Blackwater owner hoping for the best amid lockout fears MRT 7 on track for partial opening in 2021 Ethel Booba on hotel’s clarification that ‘kikiam’ is ‘chicken sausage’: ‘Kung di pa pansinin, baka isipin nila ok lang’ National Univesity put on a strong start in its campaign to retain the the women’s division title, dismantling De La Salle, 5-2, in the UAAP Season 80 taekwondo tournament at Blue Eagle Gym.Sisters Rhezie and Rheza Aragon led the way for the Lady Bulldogs.ADVERTISEMENT Don’t miss out on the latest news and information. The Bullpups, which lost to the Tiger Cubs via tiebreak, settled for second while De La Salle-Zobel completed the podium after edging out UE for third place. Sports Related Videospowered by AdSparcRead Next ‘A complete lie:’ Drilon refutes ‘blabbermouth’ Salo’s claims Malditas save PH from shutout View comments University of the Philippines, meanwhile, took the top seed in the men’s division after scoring a close 4-3 victory over University of Santo Tomas and a 6-1 domination of Ateneo.UST and Ateneo also chalked up early victories in the women’s division.FEATURED STORIESSPORTSSEA Games: Biñan football stadium stands out in preparedness, completionSPORTSPrivate companies step in to help SEA Games hostingSPORTSBoxers Pacquiao, Petecio torchbearers for SEA Games openingThe Golden Tigresses ran rampant against University of the East, 6-1, while last year’s Rookie of the Year Pauline Lopez led the Lady Eagles to a 4-3 win over UP.In the juniors division, UST snapped UE’s four-year reign and became the new rulers of the high school tournament behind MVP Israel Cantos. Robredo: True leaders perform well despite having ‘uninspiring’ boss PLAY LIST 02:49Robredo: True leaders perform well despite having ‘uninspiring’ boss02:42PH underwater hockey team aims to make waves in SEA Games01:44Philippines marks anniversary of massacre with calls for justice01:19Fire erupts in Barangay Tatalon in Quezon City01:07Trump talks impeachment while meeting NCAA athletes02:49World-class track facilities installed at NCC for SEA Games Jordan delivers on promise: 2 Cobra choppers now in PH After 30 years, Johnlu Koa still doing ‘hard-to-make’ quality breads The Fatted Calf and Ayutthaya: New restos worth the drive to Tagaytay LATEST STORIES Hotel says PH coach apologized for ‘kikiam for breakfast’ claim MOST READ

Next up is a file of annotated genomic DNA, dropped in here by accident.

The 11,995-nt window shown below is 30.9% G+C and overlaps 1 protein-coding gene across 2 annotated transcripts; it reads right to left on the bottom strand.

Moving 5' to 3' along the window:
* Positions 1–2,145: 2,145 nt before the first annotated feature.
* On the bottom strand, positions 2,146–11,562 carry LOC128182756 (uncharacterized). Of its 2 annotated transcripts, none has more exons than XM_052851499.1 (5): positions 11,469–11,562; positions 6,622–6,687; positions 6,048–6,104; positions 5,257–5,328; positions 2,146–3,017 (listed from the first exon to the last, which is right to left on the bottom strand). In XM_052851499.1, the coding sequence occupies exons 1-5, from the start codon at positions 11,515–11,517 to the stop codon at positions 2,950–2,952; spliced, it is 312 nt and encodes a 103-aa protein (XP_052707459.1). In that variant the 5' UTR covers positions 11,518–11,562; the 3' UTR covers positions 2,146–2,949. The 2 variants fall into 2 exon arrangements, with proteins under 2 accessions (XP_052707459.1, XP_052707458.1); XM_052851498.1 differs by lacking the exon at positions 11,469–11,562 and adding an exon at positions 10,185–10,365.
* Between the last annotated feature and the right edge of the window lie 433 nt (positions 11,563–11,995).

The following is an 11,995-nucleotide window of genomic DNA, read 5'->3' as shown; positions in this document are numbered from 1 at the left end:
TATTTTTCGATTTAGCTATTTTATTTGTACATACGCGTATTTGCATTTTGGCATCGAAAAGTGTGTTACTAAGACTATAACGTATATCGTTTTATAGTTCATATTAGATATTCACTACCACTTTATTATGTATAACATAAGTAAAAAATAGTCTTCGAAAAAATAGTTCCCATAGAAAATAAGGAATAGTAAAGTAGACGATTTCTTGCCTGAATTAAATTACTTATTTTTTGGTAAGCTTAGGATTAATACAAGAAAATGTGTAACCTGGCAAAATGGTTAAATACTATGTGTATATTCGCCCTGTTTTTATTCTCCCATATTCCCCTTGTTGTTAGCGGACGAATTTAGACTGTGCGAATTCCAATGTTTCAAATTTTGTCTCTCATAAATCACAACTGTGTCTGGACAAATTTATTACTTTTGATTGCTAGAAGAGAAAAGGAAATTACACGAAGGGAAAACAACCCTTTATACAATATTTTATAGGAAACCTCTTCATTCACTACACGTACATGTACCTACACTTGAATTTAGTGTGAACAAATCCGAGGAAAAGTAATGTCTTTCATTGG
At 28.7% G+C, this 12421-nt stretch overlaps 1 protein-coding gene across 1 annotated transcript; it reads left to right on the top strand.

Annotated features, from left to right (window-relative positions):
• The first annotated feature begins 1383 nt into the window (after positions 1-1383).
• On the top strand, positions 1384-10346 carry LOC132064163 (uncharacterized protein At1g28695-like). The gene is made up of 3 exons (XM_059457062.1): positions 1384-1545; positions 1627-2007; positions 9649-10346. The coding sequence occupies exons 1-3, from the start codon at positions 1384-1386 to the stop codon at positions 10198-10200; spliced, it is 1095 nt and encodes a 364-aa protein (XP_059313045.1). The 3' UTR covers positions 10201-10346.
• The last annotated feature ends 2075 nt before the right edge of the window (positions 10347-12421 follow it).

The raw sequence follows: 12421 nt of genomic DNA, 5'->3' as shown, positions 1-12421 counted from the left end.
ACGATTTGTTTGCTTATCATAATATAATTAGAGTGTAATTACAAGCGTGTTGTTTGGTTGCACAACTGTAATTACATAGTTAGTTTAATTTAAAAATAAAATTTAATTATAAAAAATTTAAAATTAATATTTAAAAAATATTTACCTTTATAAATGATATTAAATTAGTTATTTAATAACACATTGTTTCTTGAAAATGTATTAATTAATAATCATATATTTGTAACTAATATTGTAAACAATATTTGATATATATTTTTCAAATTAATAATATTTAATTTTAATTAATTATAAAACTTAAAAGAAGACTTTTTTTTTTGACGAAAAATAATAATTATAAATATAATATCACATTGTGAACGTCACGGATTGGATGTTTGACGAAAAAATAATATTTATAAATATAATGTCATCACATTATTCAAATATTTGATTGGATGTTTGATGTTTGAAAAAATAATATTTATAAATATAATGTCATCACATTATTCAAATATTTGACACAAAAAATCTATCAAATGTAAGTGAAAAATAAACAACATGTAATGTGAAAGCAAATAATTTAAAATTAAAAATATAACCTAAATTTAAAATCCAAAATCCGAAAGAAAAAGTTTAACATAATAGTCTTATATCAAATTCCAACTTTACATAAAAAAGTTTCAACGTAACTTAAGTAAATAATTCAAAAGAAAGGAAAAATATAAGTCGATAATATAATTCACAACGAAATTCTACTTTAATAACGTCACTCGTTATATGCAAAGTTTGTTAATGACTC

Nico Rosberg extended his streak of pole positions to six when he edged Mercedes team-mate Lewis Hamilton in Saturday’s qualifying session for the Abu Dhabi Grand Prix.Rosberg’s final lap was 0.377 of a second faster than Hamilton at Yas Marina circuit, and he became the eighth man in Formula One history to record six straight poles. The all-time record is eight, set by Ayrton Senna over the 1988 and 1989 seasons.It was the 15th time this season that Mercedes had locked out the front row of the grid, establishing a new F1 record. Ferrari’s Kimi Raikkonen qualified third but his teammate Sebastian Vettel was down in 16th after the team miscalculated its tire allocation.Force India’s Sergio Perez will start from fourth on the grid in Sunday’s race – equaling his career-best qualifying performance – ahead of Red Bull’s Daniel Ricciardo and Williams driver Valtteri Bottas.Completing the top ten were: Force India’s Nico Hulkenberg, Felipe Massa of Williams, Daniil Kvyat of Red Bull and Toro Rosso’s Carlos Sainz Jr. Hamilton has already secured the drivers’ championship but has been off the pace of Rosberg late in the season, with the German aiming for a hat trick of wins on Sunday.Rosberg said “it’s not a revival, and I have not reinvented anything.””Before it was close in one direction, now it is quicker in this direction,” Rosberg said. “At the moment I am quicker and I’m very pleased about that and happy to be on pole again.”Hamilton was not surprised by second place again, saying “I’ve been struggling with the car a little all weekend. It generally feels a little bit better in the race, but it’s been a while now I’m struggling on the edge with the car. I was a lot more comfortable at the beginning of the year.”advertisementRaikkonen’s pace was impressive, with his qualifying time only four tenths of a second behind Hamilton, but Ferrari was left to rue a critical miscalculation with Vettel. It gambled that the German could progress to Q2 on the harder of the two tires, but Vettel finished in 16th, missing out on Q2 by just a hundredth of a second.”No issues with the car,” Vettel said. “We thought that it would be enough to go through to Q2 with a lap on the softs but it wasn’t.””As a team we didn’t do the right decision today and that has a big consequence.”